Sorry to hear that. It's hard to say from the distance, but it doesn't sound like there was a lot of effort to try to work on your problems...


I think I'm in a different place in my brain when I'm programming. And it's nowhere near the place where I deal with interpersonal communication. Each time my partner says something, sighs a little loud, or even fidgets in their chair, my attention is diverted away from the kind of thinking I need to do when programming.


That's strange, because when pair programming, you should constantly be communicating with each other, anyway.

I assume you didn't have a coach that helped you with the adoption of pair programming?

Did the team already do pair programming when you joined?

--------------------------------------------------------------------------------
One more question: when you pair program, how much of the time do you find yourself being the driver (the one typing at the keyboard)?
--------------------------------------------------------------------------------


Not much. I know it's what needs to happen for engaged pairing - and I've really tried to do it. But as tedious and frustrating as it is to watch someone else program, it's even worse trying to program and not being able to maintain a consistent train of thought.


I think the trick you need to learn for pair programming is "thinking out loud". That's something that doesn't come naturally to all programmers, but I've seen the most introvert developer I've ever met learn it in a year and then prefer it over his old way of working. Your mileage may vary, of course.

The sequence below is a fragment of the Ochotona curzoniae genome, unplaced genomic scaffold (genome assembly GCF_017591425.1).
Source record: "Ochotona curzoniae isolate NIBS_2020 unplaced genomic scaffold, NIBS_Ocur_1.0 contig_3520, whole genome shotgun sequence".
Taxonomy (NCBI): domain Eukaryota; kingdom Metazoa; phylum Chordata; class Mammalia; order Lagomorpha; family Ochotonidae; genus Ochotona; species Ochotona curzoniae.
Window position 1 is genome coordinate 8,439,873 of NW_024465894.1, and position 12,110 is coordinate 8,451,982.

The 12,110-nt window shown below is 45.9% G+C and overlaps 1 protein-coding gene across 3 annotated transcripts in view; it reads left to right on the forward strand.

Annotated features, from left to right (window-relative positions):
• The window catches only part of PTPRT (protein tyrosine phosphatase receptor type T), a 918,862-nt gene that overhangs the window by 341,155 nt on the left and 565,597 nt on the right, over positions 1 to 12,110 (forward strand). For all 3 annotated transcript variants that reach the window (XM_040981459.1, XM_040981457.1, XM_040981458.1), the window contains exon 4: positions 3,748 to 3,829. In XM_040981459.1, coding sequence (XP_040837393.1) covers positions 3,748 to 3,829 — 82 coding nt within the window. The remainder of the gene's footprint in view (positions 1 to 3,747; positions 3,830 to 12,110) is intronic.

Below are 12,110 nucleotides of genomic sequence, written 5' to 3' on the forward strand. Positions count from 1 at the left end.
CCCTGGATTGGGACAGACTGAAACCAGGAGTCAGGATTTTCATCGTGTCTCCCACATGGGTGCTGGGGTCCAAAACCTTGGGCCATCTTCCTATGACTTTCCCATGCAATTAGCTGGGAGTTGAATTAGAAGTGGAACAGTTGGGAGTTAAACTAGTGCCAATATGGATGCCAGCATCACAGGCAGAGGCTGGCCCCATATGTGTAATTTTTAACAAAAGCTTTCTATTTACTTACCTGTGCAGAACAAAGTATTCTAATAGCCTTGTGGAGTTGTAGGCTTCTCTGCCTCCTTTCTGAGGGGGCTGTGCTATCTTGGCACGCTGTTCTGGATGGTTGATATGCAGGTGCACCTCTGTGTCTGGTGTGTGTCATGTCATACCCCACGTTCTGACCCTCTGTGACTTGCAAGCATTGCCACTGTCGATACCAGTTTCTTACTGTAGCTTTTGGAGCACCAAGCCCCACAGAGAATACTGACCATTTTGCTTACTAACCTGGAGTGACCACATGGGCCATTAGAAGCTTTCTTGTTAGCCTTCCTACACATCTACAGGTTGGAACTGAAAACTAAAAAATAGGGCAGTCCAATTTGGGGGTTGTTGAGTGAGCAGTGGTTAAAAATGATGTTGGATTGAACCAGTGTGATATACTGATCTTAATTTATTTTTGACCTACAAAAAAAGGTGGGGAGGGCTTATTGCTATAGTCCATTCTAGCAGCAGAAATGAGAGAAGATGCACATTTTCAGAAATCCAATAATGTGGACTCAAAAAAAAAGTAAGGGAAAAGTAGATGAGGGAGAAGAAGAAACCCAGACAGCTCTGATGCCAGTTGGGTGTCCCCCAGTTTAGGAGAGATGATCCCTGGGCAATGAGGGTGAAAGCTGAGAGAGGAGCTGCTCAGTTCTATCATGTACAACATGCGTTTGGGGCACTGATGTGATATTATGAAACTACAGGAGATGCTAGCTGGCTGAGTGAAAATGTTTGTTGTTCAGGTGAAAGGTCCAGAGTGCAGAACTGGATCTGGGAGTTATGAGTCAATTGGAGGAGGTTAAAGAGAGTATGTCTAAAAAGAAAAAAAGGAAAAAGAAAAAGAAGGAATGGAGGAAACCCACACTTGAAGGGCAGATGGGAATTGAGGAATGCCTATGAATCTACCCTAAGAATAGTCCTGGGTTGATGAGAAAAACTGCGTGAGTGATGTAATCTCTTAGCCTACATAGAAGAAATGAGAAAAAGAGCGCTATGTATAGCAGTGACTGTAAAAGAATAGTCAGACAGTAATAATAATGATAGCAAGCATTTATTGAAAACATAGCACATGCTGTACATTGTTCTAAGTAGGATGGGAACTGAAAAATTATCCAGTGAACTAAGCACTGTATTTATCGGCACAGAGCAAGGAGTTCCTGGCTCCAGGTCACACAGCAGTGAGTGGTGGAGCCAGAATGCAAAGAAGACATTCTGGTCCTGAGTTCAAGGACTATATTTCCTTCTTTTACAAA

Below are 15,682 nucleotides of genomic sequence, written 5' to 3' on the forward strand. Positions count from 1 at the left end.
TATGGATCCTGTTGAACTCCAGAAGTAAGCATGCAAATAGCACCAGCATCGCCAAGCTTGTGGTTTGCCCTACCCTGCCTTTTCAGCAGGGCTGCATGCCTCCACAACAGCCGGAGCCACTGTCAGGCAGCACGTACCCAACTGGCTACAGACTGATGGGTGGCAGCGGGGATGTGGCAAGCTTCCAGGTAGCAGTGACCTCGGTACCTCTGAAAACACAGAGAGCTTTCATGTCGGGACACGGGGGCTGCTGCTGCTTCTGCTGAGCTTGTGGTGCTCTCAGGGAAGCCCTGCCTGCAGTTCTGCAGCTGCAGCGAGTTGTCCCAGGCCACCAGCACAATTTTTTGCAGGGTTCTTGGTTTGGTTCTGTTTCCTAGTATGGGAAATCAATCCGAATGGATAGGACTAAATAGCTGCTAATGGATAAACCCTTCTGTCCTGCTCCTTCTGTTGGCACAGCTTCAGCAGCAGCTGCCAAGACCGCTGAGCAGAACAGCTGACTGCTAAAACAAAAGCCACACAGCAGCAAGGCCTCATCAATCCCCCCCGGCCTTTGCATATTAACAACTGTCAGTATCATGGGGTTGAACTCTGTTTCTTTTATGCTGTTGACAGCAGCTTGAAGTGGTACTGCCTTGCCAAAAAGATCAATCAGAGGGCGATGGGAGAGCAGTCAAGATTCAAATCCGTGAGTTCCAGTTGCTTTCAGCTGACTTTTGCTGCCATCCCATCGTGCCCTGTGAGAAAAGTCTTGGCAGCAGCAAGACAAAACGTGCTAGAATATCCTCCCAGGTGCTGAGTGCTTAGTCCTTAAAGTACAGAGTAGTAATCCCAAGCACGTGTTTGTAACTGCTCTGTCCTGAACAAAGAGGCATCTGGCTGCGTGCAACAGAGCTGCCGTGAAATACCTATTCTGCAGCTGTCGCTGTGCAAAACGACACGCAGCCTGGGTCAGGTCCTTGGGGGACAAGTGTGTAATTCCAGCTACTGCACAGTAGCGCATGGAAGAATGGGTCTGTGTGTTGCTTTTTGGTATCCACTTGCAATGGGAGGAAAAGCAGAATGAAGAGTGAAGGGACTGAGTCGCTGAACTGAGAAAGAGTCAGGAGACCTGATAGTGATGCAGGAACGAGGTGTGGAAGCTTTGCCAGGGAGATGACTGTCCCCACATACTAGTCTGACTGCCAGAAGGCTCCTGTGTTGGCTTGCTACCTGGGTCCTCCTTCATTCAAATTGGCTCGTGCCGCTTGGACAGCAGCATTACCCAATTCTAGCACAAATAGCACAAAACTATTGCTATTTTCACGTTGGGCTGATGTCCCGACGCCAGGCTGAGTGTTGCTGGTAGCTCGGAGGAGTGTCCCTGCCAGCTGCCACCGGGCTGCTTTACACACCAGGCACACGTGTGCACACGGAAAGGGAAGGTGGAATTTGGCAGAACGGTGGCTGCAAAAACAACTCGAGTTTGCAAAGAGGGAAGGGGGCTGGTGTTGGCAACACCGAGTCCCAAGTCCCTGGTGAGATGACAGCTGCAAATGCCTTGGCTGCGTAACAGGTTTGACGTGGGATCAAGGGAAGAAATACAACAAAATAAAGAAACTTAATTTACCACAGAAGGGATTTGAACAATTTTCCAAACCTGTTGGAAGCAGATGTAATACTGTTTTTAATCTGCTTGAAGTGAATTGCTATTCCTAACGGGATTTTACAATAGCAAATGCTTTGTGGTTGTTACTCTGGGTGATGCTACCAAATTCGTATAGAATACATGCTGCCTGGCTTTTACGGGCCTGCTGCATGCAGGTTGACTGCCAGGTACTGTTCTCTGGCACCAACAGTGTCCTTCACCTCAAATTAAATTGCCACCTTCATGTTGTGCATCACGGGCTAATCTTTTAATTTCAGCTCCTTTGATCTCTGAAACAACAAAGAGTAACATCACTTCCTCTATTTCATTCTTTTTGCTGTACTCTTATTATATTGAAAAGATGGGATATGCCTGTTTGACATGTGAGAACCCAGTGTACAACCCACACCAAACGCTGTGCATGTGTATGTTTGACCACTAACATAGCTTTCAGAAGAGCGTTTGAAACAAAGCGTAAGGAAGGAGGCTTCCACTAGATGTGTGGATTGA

It's not that I'm more easily distracted, the problem is that there's much more distraction. I'm actually probably a little more easily distracted programming by myself, my thinking tends to be more relaxed and creative.


That's interesting. Every single developer I know is more creative when working in a pair - simply because of the stimulation by thoughts from a second brain. Being relaxed is a prerequisite, of course, and that might take some work to accomplish.

But I deliberately work (when given the choice) in an environment where I can remain free of unwelcome distractions. The problem with pairing is that the distractions are so much more frequent and intrusive.


If those distractions are coming from your pairing partner, then that's certainly not the intent of pairing. It's also something I've only seen in pairing that could be improved.

Distractions from other pairs actually seem to be less a problem when you are pairing yourself, too, in my experience.

I liked your idea about the bells and passed it along to our team, before I got fired that is.





The 'not-noise' is the real distraction of the bullpen stuff. It's tough NOT to listen to another human voice, especially if the voice might have important information for you. Someone might be just be clearing their throat, or making a joke, but you have to listen for a second to discern that, and as I've said, that's a jarring shift in perspectives for me.


As I said above, I find that that seems to be less of a problem when working in a pair yourself - to an amount that the benefits are worth the distraction. Again, this will of course strongly depend on the nature of the team, on the team environment and on the skills of the team members.
Damon Black
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Joined: Oct 10, 2007
Posts: 16
it doesn't sound like there was a lot of effort to try to work on your problems...

It's actually been an issue for several months. As a new programmer, I'd mostly assumed my level of discomfort was due to inexperience. As I've learned more and become more confident in my skills, I've seen something different at play. The pairing has become the single biggest impediment to my effectiveness at work.